Understanding Culture Shock
Whenever someone travels overseas they are like "a fish out of water." Unfamiliar with their surroundings, trying to find something to make them move and feel natural again. Like the fish, they are only accustomed to their own surrounding and do not know how to act in new situations. Our culture, composed of everything from climate, to history, to customs, to holidays, helps to shape our identity. Many of the cues of interpersonal communication (body language, words, facial expressions, tone of voice, idioms, slang) are different in different cultures. This is a leading factor as to why we feel so shocked when in a new place. We do not understand.
There are two important points to keep in mind when interacting or socializing with people form other cultures.
1) People, especially those who have never lived abroad, are often not conscious of the subjective cultural factors that determine the way they act and react.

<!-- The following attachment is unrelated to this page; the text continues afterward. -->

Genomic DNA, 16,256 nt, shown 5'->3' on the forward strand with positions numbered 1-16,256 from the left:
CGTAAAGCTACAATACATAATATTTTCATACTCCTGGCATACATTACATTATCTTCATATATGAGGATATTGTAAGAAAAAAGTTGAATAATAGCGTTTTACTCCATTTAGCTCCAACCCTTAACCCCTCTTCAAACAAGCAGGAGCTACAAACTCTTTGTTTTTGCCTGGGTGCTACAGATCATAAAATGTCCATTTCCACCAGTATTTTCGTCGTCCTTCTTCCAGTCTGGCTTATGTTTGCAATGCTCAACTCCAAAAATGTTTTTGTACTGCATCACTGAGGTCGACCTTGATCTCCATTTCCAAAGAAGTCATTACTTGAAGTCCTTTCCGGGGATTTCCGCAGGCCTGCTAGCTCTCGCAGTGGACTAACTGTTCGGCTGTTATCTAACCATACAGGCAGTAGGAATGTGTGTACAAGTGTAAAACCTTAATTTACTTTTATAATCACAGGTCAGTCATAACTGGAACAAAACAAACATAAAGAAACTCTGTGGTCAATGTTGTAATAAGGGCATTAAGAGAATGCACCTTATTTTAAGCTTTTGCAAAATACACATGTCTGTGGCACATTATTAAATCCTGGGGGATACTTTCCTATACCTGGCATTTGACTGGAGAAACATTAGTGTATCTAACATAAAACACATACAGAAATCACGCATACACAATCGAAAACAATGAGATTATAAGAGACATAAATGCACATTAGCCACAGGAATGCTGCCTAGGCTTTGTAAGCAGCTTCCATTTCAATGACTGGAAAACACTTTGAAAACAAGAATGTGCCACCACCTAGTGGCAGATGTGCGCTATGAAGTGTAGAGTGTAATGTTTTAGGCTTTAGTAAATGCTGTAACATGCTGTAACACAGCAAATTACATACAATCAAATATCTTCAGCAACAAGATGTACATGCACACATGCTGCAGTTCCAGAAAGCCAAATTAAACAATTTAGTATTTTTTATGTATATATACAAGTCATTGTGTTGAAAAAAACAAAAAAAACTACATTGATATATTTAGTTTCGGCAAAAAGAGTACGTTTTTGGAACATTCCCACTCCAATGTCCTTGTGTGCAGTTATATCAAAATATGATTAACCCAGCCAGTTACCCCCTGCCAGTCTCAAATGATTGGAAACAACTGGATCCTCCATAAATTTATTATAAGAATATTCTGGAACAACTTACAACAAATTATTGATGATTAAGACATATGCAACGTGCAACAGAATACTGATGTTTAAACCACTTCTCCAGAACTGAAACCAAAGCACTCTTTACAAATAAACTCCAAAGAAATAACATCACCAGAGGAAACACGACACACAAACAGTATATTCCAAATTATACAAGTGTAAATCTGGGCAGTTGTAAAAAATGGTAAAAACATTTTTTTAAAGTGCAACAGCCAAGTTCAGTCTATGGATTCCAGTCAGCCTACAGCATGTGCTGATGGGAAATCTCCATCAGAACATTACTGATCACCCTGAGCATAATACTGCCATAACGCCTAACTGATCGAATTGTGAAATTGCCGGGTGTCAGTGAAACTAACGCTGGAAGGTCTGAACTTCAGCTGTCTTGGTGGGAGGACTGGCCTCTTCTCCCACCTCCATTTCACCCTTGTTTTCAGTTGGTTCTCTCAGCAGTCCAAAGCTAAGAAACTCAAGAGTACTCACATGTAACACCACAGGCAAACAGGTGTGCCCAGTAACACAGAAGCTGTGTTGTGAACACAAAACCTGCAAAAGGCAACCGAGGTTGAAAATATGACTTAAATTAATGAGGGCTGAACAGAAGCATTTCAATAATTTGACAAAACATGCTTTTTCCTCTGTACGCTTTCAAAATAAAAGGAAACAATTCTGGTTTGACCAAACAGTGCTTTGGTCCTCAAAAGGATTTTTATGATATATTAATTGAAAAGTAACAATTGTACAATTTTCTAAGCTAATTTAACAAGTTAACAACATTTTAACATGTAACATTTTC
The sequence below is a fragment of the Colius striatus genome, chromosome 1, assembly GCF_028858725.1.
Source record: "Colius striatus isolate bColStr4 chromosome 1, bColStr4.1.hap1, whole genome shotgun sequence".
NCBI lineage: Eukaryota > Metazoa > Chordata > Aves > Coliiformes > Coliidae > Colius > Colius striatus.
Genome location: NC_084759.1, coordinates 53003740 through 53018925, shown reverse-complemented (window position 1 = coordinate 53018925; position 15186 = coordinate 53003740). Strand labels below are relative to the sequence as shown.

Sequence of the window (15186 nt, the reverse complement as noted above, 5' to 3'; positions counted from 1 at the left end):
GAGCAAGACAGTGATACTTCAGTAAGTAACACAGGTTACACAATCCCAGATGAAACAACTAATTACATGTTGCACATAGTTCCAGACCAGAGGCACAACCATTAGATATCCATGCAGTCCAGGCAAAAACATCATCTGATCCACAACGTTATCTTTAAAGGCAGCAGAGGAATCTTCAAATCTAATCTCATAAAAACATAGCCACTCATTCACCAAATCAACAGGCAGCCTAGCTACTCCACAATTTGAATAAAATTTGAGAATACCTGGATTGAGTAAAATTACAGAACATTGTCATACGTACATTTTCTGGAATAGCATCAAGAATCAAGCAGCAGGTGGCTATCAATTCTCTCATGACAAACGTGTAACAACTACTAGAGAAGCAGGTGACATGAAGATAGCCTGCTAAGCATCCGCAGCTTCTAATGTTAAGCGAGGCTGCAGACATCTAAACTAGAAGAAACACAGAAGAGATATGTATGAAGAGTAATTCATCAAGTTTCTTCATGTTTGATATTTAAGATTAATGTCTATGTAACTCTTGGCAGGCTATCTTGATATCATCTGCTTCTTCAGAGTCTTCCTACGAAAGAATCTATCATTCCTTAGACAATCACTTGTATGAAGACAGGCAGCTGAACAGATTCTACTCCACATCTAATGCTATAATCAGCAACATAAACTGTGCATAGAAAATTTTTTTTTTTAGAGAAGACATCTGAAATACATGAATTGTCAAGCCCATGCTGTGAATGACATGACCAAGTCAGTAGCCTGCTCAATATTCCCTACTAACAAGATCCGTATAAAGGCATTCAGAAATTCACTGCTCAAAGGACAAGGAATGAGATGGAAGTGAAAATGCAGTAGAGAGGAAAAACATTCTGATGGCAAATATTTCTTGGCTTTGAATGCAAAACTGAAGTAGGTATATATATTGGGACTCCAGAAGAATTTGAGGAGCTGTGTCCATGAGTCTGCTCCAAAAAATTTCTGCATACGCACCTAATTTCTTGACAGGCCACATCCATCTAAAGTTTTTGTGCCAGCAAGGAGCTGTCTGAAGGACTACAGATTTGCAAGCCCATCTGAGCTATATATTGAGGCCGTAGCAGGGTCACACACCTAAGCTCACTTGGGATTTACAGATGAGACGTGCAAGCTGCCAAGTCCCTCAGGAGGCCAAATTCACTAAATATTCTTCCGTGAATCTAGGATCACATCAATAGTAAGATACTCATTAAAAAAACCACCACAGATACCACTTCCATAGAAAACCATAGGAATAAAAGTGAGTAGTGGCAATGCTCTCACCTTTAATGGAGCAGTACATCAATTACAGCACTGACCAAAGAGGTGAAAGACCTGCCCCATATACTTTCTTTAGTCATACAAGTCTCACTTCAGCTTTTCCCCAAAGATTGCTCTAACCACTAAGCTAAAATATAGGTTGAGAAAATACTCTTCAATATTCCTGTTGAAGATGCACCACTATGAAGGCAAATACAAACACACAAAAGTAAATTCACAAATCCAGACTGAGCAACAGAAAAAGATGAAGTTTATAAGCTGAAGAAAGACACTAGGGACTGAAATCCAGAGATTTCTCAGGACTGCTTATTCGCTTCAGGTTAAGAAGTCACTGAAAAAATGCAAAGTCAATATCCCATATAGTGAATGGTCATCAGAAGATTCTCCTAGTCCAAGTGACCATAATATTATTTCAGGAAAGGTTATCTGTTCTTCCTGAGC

2) To understand your experience, you will need to search for the underlying factors that shape your perceptions of events and people.
The term 'culture shock' could be misleading in that it implies that the problem relates to being shocked or overwhelmed when you enter a new culture. However, for many , the first days and weeks in a different country are new and exciting. Adaptation problems occur months later after the initial thrill has worn off. The term "culture fatigue" has actually been suggested as a more accurate description.
Five Stages of Culture Shock
Kalvero Oberg was one of the first writers to identify five distinct stages of culture shock. He found that all human beings experience the same feelings when they travel to or live in a different country or culture. He found that culture shock functions almost like a disease: it has a cause, symptoms, and a cure. The five stages are as follows:
1) The honeymoon phase
2) The rejection phase
3) The regression phase
4) The recovery phase
5) The reverse culture shock phase
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